Once again the ancient Greek
philosopher who argued that change is the only constant
continues to be validated. New allies see for the first
time the true shape of each other's faces only in the
shadow of the new common enemy--now density and intensification.
The new contest is over space--the physical,
horizontal notion--and the proper definition of place.
Our country was founded and directed to economic prosperity
by Western European culture, an outlook that saw the
greatest financial, therefore human, good in the increase
in density of utility-- the more per unit (of anything,
time, space, monetary unit), the better. It is the founding
and driving force of the Industrial Revolution.
As the units important to popular culture
become smaller (in proportion to the shrinkage of the
computer chip, the CD, the cell phone), space becomes
redefined. Ranchettes seem expansive to urbanites with
the greatest economic power. And great expanses unused
in the modern sense of utility seem a waste. They must
be subdivided and diversified to meet the shrinking
sense of openness.
Irony abounds. As our core economy shifts
from the production of large durable goods to the mass
distribution of tiny units of convenience (internet
service, minutes of cell phone usage, cans of Diet Coke,
cups of Starbuck coffee--to be marketable even durable
goods must partake of these new necessities), novelty
gains a more influential seat at the table. One of the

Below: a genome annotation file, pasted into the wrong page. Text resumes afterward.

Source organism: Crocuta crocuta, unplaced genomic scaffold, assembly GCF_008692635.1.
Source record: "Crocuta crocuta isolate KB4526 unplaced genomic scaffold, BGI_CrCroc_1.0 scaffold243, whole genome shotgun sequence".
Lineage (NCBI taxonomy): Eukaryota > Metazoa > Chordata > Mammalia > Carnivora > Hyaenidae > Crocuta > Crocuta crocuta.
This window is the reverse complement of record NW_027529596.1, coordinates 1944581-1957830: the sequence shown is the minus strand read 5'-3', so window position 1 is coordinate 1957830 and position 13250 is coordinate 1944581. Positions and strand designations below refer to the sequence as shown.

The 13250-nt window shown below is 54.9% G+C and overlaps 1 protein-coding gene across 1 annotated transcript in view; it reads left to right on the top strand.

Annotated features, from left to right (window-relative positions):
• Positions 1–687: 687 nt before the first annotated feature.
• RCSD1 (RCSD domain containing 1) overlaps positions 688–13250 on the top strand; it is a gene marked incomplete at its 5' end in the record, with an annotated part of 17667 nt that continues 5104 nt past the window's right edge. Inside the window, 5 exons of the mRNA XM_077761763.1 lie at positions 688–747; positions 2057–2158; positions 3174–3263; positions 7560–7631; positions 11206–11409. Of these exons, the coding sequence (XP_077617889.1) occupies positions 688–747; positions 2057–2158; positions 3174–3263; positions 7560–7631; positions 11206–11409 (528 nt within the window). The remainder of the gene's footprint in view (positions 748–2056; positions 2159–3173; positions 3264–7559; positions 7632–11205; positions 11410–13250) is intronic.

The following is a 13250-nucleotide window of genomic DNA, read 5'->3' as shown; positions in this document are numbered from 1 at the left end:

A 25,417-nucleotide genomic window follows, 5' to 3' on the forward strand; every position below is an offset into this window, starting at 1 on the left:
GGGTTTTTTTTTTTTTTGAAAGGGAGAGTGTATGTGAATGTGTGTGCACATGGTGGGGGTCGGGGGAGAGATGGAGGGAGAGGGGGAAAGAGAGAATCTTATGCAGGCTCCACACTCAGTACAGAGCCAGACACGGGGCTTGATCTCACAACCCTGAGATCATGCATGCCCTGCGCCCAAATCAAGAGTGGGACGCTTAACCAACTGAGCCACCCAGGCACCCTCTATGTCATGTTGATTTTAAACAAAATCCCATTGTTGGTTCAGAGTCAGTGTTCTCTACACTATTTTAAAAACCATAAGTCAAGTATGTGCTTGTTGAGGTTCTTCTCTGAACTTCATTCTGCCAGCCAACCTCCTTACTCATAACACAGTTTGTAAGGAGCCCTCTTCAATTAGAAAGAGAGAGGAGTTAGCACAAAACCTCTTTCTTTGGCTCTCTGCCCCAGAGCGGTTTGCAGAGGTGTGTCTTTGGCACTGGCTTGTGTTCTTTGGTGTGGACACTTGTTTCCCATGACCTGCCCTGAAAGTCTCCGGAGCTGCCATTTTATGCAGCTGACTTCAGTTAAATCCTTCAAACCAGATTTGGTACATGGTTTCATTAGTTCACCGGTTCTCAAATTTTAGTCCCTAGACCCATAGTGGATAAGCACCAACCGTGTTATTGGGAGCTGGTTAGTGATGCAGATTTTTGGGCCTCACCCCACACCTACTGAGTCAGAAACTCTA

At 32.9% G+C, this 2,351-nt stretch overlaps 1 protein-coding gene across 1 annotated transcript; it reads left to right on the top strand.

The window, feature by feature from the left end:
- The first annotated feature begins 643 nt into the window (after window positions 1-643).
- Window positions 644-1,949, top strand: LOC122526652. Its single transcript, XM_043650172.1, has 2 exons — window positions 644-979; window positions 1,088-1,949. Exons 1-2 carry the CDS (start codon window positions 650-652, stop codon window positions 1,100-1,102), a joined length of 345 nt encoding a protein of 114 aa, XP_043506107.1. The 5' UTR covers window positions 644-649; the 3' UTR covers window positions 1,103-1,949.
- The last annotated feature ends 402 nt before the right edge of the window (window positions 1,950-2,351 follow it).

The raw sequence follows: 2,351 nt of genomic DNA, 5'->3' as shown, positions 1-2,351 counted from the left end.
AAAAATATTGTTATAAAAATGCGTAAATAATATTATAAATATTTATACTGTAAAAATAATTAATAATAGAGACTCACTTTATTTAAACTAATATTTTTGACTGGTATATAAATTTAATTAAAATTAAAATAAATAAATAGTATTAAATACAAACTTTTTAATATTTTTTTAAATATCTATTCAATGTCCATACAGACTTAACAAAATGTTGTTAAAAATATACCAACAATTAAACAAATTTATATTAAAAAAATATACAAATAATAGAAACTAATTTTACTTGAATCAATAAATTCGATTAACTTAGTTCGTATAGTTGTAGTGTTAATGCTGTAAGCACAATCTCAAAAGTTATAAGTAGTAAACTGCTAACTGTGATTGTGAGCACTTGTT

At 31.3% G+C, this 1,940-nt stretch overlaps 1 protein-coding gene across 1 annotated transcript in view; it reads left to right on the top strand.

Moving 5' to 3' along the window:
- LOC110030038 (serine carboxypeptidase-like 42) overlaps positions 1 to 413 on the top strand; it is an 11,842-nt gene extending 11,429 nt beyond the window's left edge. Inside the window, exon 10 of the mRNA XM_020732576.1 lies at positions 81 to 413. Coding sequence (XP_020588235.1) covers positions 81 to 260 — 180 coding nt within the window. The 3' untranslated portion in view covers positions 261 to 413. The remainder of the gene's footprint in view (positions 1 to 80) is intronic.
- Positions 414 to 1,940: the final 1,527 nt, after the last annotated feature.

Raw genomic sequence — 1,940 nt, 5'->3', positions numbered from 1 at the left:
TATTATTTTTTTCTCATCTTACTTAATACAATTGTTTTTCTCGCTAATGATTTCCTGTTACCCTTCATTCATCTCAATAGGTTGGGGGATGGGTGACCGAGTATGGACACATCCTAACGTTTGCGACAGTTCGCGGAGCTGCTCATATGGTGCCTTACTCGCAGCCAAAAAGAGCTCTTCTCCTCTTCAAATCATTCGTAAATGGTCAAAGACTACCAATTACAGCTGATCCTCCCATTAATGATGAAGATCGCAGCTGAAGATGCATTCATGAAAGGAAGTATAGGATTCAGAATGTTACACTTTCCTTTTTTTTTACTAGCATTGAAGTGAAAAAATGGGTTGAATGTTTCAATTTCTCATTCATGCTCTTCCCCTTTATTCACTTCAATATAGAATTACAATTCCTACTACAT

current novelties is the false sense of place. Everyone
who can afford it now needs a place, not where we are,
but where we are not. If we make money in New York,
we need our PLACE at a ranchette in Montana. If you
could see what is happening in the Gallatin Valley around
Bozeman, it would break your heart. A growing problem
is that too many have bought into the mutant sense of
So, where do we find the old sense of
openness? Perhaps one of the last of a human sense?
Ranching, of course. Grazing is the last human activity
that cannot be reduced. The math will always be the
same. A cow needs so many acres in a given place. There
is and always will be only so much grass per acre in
that place over time. Even in perfect conditions only
so many grass plants will grow in that place. The new
realization is this: the math makes room for other living
things. Sure, mistakes have been made. Overgrazing has
been bad, but at least its consequences are more quickly
apparent and remediated. Ted Turner is the new hero.
And here we are, NPLT, with open space
as our mission. Interesting.
Steven W. Sanford